It had started out well enough. He had seemed perfect. He had been exactly what she wanted at some point. She shook her head and willed away the tears that threatened at the thought of crushing the heart of the man who, for all his flaws and all the ways he made her hurt, was her best friend.
Dinner went well enough. The wedding cake was cut and the guests were called onto the dance floor. She faked a headache and asked if they could leave.
The drive back to campus was rough. Beca was trying to find the right moment.
When he sighed heavily for the umpteenth time, she knew it was the right moment.
"Jesse, I want to break up." The words plummeted out of her mouth.
His eyes flashed to hers.
Confusion. Hurt. Anger. Betrayal.
Beca took a calming breath and gave him an answer that was true enough. They did want different things. They were different people than when they first got together. They were headed in different directions. She stayed startlingly calm. He cried and grew angrier by the mile.
Beca looked out the window, searching for the strength to deliver the final blow. She knew she needed to tell him about all the hurt he had caused her. With a last breath, she let the words spill.
His eyes flashed to hers again.
Wry amusement. Confusion. Disbelief. Anger. Hurt. And something she couldn't decipher.
She finished talking and let out a slow, measured breath. He began to speak and it was suddenly clear, the emotion that she couldn't pinpoint.
He was devastated that he had hurt her so intensely. He'd never meant to. He never knew what he was doing to her. He'd had no idea that his very presence had left her as a ghost. He cried hardest over that.
They finally arrived back at Barden. They began the walk back to their dorms. Beca was hesitant. She didn't want to leave him but was unbearably uncomfortable still being near him. He asked for a hug. Beca agreed, and was met with the warm familiarity of his hug and the brokenness of his responding sob. She allowed him to cling to her for another moment, then with tears enough to fill the ocean, she pushed away from him and continued the walk to her room alone.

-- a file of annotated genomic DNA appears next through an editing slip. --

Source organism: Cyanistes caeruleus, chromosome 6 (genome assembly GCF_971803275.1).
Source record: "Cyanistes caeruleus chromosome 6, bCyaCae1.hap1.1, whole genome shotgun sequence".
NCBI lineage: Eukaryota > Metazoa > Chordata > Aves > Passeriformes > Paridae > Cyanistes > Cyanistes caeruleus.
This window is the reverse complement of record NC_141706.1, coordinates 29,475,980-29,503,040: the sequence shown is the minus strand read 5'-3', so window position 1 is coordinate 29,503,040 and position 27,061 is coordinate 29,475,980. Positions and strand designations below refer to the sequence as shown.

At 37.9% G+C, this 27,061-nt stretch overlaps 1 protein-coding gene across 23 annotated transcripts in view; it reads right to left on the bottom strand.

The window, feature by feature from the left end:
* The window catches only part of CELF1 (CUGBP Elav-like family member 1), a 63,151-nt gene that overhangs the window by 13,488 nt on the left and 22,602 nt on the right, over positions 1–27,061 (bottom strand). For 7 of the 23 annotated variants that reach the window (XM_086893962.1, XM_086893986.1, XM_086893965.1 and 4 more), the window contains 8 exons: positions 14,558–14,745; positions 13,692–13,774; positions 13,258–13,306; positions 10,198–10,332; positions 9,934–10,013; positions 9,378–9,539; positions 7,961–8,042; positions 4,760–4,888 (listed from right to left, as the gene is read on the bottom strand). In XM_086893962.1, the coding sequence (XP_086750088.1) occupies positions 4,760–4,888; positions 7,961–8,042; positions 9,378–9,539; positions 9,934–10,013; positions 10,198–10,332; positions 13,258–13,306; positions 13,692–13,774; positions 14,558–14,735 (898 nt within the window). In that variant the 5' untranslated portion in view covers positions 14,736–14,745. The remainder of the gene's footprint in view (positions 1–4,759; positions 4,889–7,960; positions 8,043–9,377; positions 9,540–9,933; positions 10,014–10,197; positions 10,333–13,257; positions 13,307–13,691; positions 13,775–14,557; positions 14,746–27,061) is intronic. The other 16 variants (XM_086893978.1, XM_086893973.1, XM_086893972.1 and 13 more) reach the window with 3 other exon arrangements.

As soon as the door closed behind her, Beca let go of the tiny grasp she had on her control. The floodgates opened and her walls came crashing down, harder than she ever anticipated. Amy was bewildered but called Chloe. Chloe came over at once and held Beca. She helped Beca change out of the dress and into pajamas and then she let Beca cry and hiccup. Tears stained her face, Chloe's shirt and pillows. It took hours for Beca to calm down. Chloe stroked her face and hair and Amy held Beca's feet in her lap.
When Beca could breathe normally again, she looked at her two friends and took a steadying breath.
"It's going to be okay."
Chloe and Amy looked unsure and apprehensive. But the determination and resolve in Beca's wavering voice convinced them.
Those five words were what helped Beca map the road of grief she walked down for the next month. She'd lost the most important person in her life. Not only that, it had been her decision to lose him.
It was what she repeated to herself day in and day out. It was her mantra. She knew it better than she knew any other words in the English language.
It's going to be okay.
Yay? Nay? Happier one-shots to come! Let me know if there's a specific prompt you've been dying to see fleshed out! Or a song you reallllllly want me to incorporate!
Btw: the song reference in this fic is to Ingrid Michaelson's Sort Of. Tell me if you can spot it!
Hugs and kisses!